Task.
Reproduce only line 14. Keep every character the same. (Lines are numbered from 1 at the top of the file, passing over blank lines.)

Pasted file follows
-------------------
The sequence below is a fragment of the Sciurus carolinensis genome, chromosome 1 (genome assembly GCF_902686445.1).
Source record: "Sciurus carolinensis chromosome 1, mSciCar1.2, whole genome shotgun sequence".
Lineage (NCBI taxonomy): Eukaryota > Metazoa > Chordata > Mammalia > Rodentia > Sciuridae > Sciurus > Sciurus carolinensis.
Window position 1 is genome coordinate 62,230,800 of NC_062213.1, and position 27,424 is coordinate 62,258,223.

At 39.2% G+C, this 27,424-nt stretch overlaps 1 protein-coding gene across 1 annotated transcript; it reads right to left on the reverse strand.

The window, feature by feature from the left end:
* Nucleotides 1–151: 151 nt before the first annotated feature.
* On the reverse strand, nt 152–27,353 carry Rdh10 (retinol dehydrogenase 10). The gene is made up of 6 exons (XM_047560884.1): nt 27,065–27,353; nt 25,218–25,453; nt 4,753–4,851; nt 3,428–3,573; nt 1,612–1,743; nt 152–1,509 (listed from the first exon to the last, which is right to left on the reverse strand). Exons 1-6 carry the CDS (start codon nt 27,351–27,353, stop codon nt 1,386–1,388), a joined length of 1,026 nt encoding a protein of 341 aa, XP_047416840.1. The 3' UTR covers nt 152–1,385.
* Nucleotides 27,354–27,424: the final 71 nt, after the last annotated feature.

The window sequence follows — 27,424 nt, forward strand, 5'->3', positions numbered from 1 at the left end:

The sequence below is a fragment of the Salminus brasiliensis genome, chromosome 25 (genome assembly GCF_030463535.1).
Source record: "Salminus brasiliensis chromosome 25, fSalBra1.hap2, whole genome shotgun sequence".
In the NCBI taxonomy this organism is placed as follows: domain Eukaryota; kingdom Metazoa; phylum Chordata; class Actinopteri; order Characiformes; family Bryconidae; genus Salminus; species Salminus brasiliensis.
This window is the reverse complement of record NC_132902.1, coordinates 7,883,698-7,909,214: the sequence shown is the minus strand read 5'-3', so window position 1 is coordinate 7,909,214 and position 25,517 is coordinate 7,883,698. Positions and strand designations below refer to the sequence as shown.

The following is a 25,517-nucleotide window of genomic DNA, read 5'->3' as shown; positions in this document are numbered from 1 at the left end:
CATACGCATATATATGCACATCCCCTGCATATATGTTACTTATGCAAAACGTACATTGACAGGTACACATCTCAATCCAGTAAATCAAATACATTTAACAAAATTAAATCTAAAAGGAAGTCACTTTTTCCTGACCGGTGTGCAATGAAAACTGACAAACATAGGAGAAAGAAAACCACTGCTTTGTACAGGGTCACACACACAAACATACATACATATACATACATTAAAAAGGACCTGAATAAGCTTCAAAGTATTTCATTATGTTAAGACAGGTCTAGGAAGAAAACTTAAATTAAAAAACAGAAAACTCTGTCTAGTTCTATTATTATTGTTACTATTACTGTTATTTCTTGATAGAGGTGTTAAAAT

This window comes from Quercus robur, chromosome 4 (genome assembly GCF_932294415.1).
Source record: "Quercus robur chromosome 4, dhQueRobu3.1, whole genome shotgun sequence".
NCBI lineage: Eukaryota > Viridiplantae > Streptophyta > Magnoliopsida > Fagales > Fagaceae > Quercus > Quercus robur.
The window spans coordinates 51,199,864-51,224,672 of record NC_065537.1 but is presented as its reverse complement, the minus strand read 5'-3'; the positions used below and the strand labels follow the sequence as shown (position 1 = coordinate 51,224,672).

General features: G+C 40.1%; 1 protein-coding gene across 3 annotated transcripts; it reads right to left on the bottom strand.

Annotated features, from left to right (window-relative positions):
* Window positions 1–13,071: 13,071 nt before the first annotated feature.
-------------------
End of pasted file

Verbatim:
This window is the reverse complement of record NC_132902.1, coordinates 7,883,698-7,909,214: the sequence shown is the minus strand read 5'-3', so window position 1 is coordinate 7,909,214 and position 25,517 is coordinate 7,883,698. Positions and strand designations below refer to the sequence as shown.